I have been a dedicated fan of D. Wallace Peach’s writing since I picked up her first book, “Myths of The Mirror”. Diana’s skill as a polished writer and novelist were glaringly evident right from the beginning. Her new book “The Bone Wall”, which she describes as a dark novel, is a story I would better describe as a beautifully crafted and philosophical relevant story on human endeavors, as well as human foibles of self-destruction working themselves out. I almost want to say that she has strayed from tantalizing fantasy to theoretical social anthropology.
The Bone Wall is a story set in a futuristic world, a broken world of barren landscapes, fouled water and remnants of civilization, after the “deceivers” of the old world have long faded away into an ugly historical memory. What is left are two worlds, two regenerated civilizations separated by mutual animosity and distrust. What remains as remnants of the old world are domed cities, protected from outsiders by power shields, which are failing after centuries of use, and no one left to understand their workings, or how to keep them functioning. Outside the domes are the People, made up of tribes who’s social order is enforced via brute force, and magic of the Touched.
The story is told through twin sisters, Rimma and Angel, who grew up in the domed city Heaven, which is at its functional end time. The failure of the dome will leave the city totally defenseless to the hostile tribes who have encircled the city in wait of its collapse, when raiding the dome and the pillaging and plunder begins, along with the rape and killing of all those who do not kneel in supplication to the People. Woven into this story is magical realism, where the Touched are members of the tribes who have physical deformities, and magical powers of light bending, and Pyrokinesis, among others.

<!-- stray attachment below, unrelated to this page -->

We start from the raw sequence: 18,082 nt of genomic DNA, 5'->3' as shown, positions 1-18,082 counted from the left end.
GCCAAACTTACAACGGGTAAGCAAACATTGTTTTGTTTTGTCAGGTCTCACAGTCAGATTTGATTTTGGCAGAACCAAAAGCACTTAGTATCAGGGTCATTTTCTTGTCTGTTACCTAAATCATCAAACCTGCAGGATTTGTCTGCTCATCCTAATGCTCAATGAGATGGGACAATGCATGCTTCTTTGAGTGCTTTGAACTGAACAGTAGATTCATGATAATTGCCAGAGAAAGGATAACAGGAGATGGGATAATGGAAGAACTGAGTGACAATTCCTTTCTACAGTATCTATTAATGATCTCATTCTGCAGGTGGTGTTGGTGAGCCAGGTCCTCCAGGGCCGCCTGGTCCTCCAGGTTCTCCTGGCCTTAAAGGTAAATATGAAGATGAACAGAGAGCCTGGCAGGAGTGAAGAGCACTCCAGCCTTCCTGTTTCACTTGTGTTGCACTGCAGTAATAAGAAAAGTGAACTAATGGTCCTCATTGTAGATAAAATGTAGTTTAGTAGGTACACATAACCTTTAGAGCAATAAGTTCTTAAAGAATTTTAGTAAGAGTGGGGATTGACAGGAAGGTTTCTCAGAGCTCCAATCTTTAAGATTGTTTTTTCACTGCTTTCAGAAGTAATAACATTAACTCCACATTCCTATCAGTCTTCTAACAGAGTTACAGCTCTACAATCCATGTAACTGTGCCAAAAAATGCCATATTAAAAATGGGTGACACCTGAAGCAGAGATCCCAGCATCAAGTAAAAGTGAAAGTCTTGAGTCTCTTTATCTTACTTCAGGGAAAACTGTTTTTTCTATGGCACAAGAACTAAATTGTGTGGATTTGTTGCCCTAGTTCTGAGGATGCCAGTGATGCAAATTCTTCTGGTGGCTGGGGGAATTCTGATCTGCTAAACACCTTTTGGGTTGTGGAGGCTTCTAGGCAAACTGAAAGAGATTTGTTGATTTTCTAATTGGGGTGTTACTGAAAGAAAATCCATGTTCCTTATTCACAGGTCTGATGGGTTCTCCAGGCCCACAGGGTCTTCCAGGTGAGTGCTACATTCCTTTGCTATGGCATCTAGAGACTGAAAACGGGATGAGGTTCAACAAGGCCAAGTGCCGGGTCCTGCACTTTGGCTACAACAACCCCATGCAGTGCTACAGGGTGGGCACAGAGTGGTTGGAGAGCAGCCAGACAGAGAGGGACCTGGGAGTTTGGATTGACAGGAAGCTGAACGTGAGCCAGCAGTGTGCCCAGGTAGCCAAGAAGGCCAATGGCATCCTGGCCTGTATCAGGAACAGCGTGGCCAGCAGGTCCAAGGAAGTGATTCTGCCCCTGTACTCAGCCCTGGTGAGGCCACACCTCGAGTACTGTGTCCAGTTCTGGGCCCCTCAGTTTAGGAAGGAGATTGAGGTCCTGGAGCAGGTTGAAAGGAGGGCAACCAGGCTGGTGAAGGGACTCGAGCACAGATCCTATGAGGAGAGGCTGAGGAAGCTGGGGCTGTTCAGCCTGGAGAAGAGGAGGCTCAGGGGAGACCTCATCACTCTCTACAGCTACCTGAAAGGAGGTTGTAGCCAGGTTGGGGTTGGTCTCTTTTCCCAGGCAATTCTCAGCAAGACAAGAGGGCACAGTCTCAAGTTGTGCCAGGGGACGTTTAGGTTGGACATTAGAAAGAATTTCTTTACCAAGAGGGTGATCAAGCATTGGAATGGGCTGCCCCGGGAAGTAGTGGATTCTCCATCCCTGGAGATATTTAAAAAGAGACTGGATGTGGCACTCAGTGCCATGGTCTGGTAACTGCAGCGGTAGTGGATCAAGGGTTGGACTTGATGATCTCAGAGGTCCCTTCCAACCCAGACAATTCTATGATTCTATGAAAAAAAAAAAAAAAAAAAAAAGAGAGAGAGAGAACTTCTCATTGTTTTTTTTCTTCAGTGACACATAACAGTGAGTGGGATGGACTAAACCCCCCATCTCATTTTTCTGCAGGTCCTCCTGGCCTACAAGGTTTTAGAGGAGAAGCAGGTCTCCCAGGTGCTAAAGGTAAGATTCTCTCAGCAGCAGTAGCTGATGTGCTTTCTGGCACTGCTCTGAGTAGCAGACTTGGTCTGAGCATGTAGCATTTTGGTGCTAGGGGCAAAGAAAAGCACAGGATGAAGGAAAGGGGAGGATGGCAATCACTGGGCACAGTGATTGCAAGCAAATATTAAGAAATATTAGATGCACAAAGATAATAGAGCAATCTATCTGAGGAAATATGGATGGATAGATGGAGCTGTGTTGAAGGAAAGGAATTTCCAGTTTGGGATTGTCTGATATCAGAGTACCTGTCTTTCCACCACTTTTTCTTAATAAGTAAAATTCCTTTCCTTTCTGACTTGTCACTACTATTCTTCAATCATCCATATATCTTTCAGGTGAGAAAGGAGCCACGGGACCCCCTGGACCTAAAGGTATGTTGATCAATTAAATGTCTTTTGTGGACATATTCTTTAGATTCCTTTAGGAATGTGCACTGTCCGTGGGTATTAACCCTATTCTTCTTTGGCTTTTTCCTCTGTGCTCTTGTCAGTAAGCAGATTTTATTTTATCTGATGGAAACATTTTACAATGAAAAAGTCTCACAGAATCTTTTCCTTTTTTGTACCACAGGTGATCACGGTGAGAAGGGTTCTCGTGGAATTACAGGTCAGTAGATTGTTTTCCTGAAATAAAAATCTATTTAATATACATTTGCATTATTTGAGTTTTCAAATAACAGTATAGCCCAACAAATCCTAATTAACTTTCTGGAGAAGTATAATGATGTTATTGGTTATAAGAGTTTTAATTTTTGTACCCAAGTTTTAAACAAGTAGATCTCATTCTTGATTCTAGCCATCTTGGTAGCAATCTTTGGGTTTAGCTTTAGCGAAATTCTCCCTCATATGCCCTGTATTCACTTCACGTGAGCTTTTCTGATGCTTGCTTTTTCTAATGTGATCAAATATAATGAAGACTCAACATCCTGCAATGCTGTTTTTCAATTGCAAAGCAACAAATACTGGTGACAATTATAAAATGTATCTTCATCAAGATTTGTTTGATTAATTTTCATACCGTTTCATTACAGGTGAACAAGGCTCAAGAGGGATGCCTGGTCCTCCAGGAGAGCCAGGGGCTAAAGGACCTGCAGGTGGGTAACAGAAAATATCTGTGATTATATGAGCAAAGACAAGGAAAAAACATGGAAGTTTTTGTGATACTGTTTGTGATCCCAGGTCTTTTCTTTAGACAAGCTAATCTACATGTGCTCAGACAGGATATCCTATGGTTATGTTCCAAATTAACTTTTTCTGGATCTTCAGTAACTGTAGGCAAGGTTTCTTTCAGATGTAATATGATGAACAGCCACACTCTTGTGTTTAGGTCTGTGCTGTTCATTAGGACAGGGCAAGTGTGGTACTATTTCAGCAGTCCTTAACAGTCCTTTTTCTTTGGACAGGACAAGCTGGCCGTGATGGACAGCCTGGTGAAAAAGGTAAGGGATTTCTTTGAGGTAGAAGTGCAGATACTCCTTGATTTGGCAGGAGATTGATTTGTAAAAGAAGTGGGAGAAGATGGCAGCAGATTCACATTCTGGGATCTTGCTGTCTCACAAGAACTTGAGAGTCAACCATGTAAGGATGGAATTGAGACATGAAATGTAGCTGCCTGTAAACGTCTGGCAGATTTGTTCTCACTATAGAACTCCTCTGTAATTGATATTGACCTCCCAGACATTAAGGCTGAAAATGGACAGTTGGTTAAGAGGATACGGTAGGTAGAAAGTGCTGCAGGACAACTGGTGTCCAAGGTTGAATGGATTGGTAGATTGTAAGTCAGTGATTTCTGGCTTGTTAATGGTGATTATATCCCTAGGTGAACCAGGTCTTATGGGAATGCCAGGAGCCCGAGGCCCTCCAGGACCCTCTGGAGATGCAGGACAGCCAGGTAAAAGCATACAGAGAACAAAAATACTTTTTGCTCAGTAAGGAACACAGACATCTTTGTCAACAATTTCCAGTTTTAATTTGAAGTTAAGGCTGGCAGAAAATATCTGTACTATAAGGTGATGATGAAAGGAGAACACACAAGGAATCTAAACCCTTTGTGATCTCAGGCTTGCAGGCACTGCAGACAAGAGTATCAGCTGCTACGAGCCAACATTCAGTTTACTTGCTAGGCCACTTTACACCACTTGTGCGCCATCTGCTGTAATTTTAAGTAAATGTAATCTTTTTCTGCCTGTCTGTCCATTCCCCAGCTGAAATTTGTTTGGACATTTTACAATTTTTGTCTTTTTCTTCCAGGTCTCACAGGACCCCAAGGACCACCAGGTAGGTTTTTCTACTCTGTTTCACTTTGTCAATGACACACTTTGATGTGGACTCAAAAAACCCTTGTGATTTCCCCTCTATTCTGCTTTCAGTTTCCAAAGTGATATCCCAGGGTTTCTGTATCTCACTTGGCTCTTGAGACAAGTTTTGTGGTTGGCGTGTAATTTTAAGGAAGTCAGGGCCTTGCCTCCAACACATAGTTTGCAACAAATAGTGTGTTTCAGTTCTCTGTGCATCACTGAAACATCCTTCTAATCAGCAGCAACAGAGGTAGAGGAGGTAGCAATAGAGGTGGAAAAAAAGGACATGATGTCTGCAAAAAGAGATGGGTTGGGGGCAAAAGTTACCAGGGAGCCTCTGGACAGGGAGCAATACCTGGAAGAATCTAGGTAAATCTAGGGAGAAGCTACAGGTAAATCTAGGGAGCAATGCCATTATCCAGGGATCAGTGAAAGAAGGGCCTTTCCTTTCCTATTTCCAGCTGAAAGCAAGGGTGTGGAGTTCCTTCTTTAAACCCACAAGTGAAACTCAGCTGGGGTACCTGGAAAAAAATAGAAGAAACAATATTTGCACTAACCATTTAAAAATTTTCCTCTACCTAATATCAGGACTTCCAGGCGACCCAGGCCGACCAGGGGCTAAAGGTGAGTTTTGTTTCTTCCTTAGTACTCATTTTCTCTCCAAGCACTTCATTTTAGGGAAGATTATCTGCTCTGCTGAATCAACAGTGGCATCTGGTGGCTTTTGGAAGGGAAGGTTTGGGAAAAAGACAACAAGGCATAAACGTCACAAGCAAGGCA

What is striking about this tale is the philosophical arguments woven into the story through the characters and their actions. Real human emotions and natural behavioral responses become played out throughout the story, as the characters from different world views, and abilities, clash and fight for survival in a broken brutal world. As in her other books, Diana Peach is master of metaphor, setting and depth of character. This book is in all senses a page turner. A story difficult to put down or turn away from, as we the reader, are the domed inhabitants, and People of our own time.